Occasionally, as I pursue my doctorate in Burgerology, I feel compelled to revisit the scene of a crime.
That impulse pulled me into the driveway of the new Tornado Burger in Spring Branch, the offshoot of the original Tornado in Stafford. I loved that first Tornado when it opened in 2007 — indeed, a quote from my write-up — “has prototype written all over it” — has followed me around ever since on Tornado’s signage, but a revisit the year before last found the burger changed for the worse.
Well, at least there was a grain of truth in the prototype thing, since a second luridly red-and-yellow burger shack has now sprouted on Long Point at Campbell Road. The new restaurant features a semi-enclosed dining porch (no inside seating) and a drive-through, and it incorporates lots of breakfast tacos from the owner’s successful Tornado Tacos concept, his second store in Stafford.
Yet the burgers at Tornado continue to confound me.
It’s a textural thing, an oft-overlooked key to burger greatness. Tornado’s owner has always prided himself on fresh-grinding never-frozen chuck for his burgers. Five years ago, the regular patties seemed like paragons of the fast-food, thin-patty genre to me. I preferred them to What-a-Burger or the West Coast icon, In-N-Out. Back then, I noted the patty’s “pleasing, wavy-topped irregularity” and noted that “they’re cooked through but not so much as to leach all the juices.”
But when I returned in 2011 after a four-year absence, the burger was different. “The well-done patty on my regular cheeseburger had a disagreeably dense, smooth texture,” I wrote then, “as if the meat had been pulped rather than coarsely ground.” I remember wondering if the patty had been compressed too much, as well; the patty was anything but loosely packed, the way you might form one in your own kitchen.
The owner apologized in the comments section of my blog and said that his grinder had broken the day of my visit, and the chuck had been through a single grind rather than two. That puzzled me, because the more you grind meat, the smoother and pulpier the texture, and the less the results will have a separate-but-meshed-strands-of-beef feel.
That coarse, grabby feel was exactly what I was missing in the regular patty, although Tornado’s inimitable spicy patty — in which jalapeños, garlic and onions are ground into the mix — had a looser, more agreeable consistency. Although it was made from the same beef, it even seemed juicier than the regular patty. It was superior in every way.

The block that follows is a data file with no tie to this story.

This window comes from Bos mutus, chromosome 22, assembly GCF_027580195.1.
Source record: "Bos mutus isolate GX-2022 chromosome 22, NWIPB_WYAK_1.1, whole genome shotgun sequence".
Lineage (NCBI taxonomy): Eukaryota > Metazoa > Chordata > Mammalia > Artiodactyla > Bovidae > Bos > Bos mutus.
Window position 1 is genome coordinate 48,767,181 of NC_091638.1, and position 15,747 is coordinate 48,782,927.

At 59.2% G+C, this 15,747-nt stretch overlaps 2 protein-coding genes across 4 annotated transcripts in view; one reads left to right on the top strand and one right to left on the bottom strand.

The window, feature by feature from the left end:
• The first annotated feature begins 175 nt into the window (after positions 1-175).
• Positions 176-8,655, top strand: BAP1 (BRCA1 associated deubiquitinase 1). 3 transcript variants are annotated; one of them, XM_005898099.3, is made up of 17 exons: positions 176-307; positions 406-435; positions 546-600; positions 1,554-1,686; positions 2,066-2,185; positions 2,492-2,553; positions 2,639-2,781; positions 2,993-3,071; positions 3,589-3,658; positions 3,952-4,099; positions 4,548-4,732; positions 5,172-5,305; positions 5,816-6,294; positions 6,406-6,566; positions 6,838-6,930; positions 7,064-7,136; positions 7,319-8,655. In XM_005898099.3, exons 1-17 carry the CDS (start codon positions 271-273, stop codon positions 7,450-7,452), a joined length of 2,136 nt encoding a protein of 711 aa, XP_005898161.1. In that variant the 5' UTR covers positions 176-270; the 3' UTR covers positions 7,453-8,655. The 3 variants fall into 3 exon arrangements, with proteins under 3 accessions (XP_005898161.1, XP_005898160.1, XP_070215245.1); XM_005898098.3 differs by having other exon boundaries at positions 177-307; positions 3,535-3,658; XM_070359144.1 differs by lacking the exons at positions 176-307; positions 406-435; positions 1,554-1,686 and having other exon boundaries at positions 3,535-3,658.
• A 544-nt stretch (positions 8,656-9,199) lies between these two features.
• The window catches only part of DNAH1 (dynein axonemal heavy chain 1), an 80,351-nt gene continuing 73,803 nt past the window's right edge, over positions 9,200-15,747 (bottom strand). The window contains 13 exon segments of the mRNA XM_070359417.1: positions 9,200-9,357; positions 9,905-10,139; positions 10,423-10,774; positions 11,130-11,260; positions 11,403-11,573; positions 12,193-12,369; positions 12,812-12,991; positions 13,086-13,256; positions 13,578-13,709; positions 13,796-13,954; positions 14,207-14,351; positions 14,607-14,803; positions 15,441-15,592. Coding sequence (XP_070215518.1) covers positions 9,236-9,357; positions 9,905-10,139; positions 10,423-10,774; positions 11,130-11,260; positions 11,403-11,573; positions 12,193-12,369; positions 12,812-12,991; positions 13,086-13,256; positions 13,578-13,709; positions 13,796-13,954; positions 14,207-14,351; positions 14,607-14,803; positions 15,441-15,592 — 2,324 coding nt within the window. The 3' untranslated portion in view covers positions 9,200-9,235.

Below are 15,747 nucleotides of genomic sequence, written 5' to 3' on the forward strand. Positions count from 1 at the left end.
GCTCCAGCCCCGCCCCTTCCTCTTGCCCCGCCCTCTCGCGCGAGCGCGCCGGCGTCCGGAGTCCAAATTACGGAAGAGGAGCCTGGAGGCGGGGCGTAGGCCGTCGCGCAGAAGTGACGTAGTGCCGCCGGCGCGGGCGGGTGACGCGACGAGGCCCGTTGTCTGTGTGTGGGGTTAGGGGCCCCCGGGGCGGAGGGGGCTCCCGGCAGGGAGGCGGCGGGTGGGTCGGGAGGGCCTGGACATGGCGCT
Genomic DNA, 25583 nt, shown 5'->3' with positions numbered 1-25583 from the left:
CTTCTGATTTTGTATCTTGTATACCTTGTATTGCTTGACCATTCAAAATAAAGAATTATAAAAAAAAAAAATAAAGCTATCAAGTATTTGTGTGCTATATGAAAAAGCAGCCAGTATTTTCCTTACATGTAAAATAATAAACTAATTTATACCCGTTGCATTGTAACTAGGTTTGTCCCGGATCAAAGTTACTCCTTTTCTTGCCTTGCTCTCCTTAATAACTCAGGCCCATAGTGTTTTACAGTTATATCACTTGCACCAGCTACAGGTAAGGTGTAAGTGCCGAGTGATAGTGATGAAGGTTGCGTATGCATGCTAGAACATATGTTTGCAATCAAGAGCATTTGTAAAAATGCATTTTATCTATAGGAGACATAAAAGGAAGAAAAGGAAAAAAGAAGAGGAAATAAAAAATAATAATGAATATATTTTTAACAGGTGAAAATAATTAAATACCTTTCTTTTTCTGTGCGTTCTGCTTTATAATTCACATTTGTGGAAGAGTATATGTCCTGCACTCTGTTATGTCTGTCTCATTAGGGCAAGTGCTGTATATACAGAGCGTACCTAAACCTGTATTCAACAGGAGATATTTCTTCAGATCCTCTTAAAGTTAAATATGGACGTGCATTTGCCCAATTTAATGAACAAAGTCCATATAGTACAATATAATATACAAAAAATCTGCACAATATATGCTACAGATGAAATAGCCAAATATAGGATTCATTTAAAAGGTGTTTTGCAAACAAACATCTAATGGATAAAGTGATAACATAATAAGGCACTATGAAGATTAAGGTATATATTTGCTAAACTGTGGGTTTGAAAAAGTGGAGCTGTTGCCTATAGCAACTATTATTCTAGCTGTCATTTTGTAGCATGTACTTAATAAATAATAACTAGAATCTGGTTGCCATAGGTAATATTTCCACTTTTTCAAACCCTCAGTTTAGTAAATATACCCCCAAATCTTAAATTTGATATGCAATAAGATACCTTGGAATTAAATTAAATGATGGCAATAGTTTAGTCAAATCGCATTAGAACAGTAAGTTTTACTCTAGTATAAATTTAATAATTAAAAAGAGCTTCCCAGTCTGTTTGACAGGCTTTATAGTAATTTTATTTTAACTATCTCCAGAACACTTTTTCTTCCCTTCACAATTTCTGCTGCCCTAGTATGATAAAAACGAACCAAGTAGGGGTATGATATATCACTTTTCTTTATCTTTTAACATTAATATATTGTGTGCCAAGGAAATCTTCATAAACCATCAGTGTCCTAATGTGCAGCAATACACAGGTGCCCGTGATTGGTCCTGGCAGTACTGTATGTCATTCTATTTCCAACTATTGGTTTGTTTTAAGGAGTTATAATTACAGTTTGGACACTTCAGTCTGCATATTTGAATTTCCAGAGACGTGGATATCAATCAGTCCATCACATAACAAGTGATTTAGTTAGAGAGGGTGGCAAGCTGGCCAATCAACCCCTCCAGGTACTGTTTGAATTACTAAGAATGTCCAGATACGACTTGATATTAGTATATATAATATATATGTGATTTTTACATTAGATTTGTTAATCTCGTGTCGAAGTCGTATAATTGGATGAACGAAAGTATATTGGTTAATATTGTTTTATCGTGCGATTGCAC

I gave the regular cheeseburger a D-plus grade and the spicy cheeseburger a good solid B. I still doted on the fresh-cut fries, which had a hot, crisp, cooked-to-order appeal so often lacking in our warming-pan age.
So curiosity drew me back to the new Spring Branch store to see what 17 months and new grinders had wrought.
Alas, the regular patty was exactly as I had described it in 2011: dense, smooth, juiceless. When I lifted the bun to inspect it, I discovered that the patty bent instead of broke. This is not a good sign. Despite the fresh effect of the accoutrements (crunchy coarse cut iceberg, thin-sliced onions, nice fat toasted bun) I was not tempted to eat the whole thing.
I couldn’t stop wondering what had happened, so I decided to go back and try the spicy version. It was so much better than the regular version I couldn’t believe it: juicy and far less compacted than the regular version, breakable instead of bendy and alive with heat and allium savor. I figured it for a B-plus.
Just to make sure I had better data with which to draw conclusions, I returned last week for another round. Same result: dense, juiceless, over-compacted regular patty; far better spicy version. My working theory is that grinding the vegetable ingredients into the beef keeps the texture lighter and allows the juices to collect in the tiny air pockets. (I’m pretty sure Tornado’s owner would offer competing theories, but that’s mine.)
My takeaway is that grind and compaction can make or break a patty as much as beef quality or seasoning. That part of burger construction was always in the back of my mind, but now it’s in the forefront.
Tornado’s owner is a great tinkerer with his menu, always adding new burger toppings and menu items, kicking out the milkshakes here (a tragedy, in my opinion) and adding a wild-sounding cheesesteak or a quirky gyro there. I wish he’d tinker more with his meat grind and restore his regular burger to its former glory.
His new place on Long Point is a useful neighborhood amenity, though. The spicy burger still appeals, the breakfast tacos are good and the surroundings surprisingly chipper, loud red-and-yellow color scheme definitely included. I love the tropical plants housed in lipstick-red planters, and the informality of the picnic tables on the front porch, where you line up at the window to place your order.
A vivid mix of patrons comes and goes, which makes it fun to eat in rather than taking your food away. One noon, as I dispatched an order of fries (still good, with real potato texture, although prone to occasional limpness), a young man in khakis and a logo shirt started singing along lustily to the oldies soundtrack. As I drove off from my parking spot in front of the VFW bingo hall, I could still hear him bellowing, “Who’ll stop the rain?”
(Tornado Burger Spring Branch, 9101 Long Point, 713-984-2000. 6 a.m.-9 p.m. Mondays-Fridays; 7 a.m.-9 p.m. Saturdays; 8 a.m.-9 p.m. Sundays)